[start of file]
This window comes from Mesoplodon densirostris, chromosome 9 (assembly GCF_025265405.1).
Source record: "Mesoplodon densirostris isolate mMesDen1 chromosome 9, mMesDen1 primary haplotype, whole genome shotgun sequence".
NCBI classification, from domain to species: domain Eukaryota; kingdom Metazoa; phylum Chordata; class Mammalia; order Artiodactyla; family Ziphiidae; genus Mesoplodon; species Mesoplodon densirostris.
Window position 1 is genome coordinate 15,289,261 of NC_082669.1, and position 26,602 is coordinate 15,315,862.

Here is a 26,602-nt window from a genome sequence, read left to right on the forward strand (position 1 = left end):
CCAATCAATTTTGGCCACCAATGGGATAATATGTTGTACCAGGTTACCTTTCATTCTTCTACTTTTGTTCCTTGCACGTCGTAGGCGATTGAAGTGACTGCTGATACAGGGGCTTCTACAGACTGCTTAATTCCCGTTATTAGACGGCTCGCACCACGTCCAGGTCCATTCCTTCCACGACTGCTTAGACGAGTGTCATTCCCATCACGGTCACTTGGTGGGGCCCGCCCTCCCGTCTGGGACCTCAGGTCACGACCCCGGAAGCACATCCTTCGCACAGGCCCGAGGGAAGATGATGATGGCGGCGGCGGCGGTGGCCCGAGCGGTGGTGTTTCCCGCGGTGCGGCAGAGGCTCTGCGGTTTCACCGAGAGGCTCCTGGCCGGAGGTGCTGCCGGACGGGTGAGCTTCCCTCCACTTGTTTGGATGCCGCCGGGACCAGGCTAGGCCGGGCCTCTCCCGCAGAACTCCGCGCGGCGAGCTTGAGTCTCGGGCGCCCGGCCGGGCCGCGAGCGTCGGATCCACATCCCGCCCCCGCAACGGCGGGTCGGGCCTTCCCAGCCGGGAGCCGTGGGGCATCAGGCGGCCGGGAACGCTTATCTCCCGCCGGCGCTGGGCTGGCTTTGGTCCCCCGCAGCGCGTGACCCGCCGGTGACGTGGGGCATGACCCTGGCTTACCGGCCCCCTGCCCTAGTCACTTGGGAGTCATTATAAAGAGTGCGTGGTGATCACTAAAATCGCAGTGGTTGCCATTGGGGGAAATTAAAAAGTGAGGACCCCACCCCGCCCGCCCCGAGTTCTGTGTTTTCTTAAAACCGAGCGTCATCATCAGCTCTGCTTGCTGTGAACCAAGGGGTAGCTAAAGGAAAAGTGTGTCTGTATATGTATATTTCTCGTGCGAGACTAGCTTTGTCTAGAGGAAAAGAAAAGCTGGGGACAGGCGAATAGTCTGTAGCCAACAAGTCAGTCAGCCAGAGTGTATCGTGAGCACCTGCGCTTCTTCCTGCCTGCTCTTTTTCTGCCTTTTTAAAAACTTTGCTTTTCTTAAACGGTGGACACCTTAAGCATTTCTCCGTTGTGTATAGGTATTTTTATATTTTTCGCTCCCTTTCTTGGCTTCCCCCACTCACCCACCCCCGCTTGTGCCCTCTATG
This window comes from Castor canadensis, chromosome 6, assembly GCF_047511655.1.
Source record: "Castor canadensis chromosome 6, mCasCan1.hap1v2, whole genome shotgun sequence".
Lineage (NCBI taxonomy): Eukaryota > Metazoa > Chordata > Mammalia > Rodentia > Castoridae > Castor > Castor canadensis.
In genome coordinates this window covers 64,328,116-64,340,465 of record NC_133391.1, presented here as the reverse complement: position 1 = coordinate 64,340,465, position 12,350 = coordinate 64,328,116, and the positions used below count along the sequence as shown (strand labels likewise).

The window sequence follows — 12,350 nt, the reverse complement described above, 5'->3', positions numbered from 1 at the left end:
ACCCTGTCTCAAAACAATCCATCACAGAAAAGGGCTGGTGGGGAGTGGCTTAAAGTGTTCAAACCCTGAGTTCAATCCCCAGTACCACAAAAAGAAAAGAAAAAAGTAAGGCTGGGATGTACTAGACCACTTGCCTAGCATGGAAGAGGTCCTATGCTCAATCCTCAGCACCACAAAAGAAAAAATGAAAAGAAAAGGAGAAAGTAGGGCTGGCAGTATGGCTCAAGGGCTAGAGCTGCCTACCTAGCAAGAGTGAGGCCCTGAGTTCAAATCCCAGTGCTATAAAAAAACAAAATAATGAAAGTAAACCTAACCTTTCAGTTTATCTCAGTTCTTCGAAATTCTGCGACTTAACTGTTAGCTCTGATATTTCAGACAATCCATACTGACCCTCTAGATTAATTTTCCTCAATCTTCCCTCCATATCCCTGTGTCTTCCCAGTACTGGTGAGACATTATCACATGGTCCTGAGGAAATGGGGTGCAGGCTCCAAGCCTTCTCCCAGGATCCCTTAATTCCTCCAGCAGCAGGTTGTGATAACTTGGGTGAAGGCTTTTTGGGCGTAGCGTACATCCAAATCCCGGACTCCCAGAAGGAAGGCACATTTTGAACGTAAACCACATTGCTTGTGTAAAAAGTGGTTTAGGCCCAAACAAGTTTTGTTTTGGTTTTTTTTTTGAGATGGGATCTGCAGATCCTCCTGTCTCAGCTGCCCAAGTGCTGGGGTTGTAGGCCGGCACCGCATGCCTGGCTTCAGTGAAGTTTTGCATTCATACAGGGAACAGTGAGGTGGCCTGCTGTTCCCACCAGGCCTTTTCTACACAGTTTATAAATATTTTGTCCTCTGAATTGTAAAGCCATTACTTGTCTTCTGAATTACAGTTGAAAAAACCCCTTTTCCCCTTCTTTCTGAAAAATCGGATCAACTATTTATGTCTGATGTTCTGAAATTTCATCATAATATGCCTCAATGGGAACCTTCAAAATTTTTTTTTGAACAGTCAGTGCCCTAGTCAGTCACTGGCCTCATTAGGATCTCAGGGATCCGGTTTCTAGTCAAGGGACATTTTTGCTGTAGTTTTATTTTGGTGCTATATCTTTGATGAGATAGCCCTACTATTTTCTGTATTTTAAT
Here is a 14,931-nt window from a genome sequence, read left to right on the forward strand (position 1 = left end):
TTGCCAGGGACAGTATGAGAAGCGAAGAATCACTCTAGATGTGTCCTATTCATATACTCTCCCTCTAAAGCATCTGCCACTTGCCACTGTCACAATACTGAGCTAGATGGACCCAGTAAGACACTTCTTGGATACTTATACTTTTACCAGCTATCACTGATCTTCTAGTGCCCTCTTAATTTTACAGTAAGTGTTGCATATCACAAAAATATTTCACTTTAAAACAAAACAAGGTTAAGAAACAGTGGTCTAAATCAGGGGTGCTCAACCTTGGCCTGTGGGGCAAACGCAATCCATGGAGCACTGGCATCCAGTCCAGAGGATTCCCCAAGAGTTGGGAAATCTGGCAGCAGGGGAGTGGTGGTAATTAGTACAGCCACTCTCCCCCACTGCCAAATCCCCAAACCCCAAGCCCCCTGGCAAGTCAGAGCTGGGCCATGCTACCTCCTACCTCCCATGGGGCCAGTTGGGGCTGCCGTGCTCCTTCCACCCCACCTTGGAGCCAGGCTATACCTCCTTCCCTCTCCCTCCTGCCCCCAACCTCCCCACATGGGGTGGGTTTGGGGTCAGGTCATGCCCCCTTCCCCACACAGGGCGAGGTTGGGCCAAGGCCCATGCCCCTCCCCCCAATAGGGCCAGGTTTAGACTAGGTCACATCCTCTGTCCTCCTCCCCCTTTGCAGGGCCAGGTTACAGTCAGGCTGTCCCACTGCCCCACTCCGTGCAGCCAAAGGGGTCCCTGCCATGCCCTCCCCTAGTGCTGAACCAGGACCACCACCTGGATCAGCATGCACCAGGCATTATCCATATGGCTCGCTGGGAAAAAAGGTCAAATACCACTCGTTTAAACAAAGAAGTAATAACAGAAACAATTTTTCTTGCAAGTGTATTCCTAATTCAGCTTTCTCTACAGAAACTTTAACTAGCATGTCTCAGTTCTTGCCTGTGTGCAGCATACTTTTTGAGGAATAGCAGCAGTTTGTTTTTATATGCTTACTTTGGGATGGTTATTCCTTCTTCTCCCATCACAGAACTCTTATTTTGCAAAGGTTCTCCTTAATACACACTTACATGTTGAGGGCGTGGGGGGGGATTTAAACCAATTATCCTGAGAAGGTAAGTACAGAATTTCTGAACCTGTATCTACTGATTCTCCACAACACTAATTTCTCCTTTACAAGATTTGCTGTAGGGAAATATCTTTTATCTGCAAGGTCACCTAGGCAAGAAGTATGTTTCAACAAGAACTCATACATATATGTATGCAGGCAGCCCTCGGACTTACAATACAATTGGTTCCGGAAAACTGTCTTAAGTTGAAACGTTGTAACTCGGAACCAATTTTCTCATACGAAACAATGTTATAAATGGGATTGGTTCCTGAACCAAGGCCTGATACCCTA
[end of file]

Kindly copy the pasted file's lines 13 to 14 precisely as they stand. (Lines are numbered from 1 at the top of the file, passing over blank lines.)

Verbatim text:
Here is a 14,931-nt window from a genome sequence, read left to right on the forward strand (position 1 = left end):
TTGCCAGGGACAGTATGAGAAGCGAAGAATCACTCTAGATGTGTCCTATTCATATACTCTCCCTCTAAAGCATCTGCCACTTGCCACTGTCACAATACTGAGCTAGATGGACCCAGTAAGACACTTCTTGGATACTTATACTTTTACCAGCTATCACTGATCTTCTAGTGCCCTCTTAATTTTACAGTAAGTGTTGCATATCACAAAAATATTTCACTTTAAAACAAAACAAGGTTAAGAAACAGTGGTCTAAATCAGGGGTGCTCAACCTTGGCCTGTGGGGCAAACGCAATCCATGGAGCACTGGCATCCAGTCCAGAGGATTCCCCAAGAGTTGGGAAATCTGGCAGCAGGGGAGTGGTGGTAATTAGTACAGCCACTCTCCCCCACTGCCAAATCCCCAAACCCCAAGCCCCCTGGCAAGTCAGAGCTGGGCCATGCTACCTCCTACCTCCCATGGGGCCAGTTGGGGCTGCCGTGCTCCTTCCACCCCACCTTGGAGCCAGGCTATACCTCCTTCCCTCTCCCTCCTGCCCCCAACCTCCCCACATGGGGTGGGTTTGGGGTCAGGTCATGCCCCCTTCCCCACACAGGGCGAGGTTGGGCCAAGGCCCATGCCCCTCCCCCCAATAGGGCCAGGTTTAGACTAGGTCACATCCTCTGTCCTCCTCCCCCTTTGCAGGGCCAGGTTACAGTCAGGCTGTCCCACTGCCCCACTCCGTGCAGCCAAAGGGGTCCCTGCCATGCCCTCCCCTAGTGCTGAACCAGGACCACCACCTGGATCAGCATGCACCAGGCATTATCCATATGGCTCGCTGGGAAAAAAGGTCAAATACCACTCGTTTAAACAAAGAAGTAATAACAGAAACAATTTTTCTTGCAAGTGTATTCCTAATTCAGCTTTCTCTACAGAAACTTTAACTAGCATGTCTCAGTTCTTGCCTGTGTGCAGCATACTTTTTGAGGAATAGCAGCAGTTTGTTTTTATATGCTTACTTTGGGATGGTTATTCCTTCTTCTCCCATCACAGAACTCTTATTTTGCAAAGGTTCTCCTTAATACACACTTACATGTTGAGGGCGTGGGGGGGGATTTAAACCAATTATCCTGAGAAGGTAAGTACAGAATTTCTGAACCTGTATCTACTGATTCTCCACAACACTAATTTCTCCTTTACAAGATTTGCTGTAGGGAAATATCTTTTATCTGCAAGGTCACCTAGGCAAGAAGTATGTTTCAACAAGAACTCATACATATATGTATGCAGGCAGCCCTCGGACTTACAATACAATTGGTTCCGGAAAACTGTCTTAAGTTGAAACGTTGTAACTCGGAACCAATTTTCTCATACGAAACAATGTTATAAATGGGATTGGTTCCTGAACCAAGGCCTGATACCCTA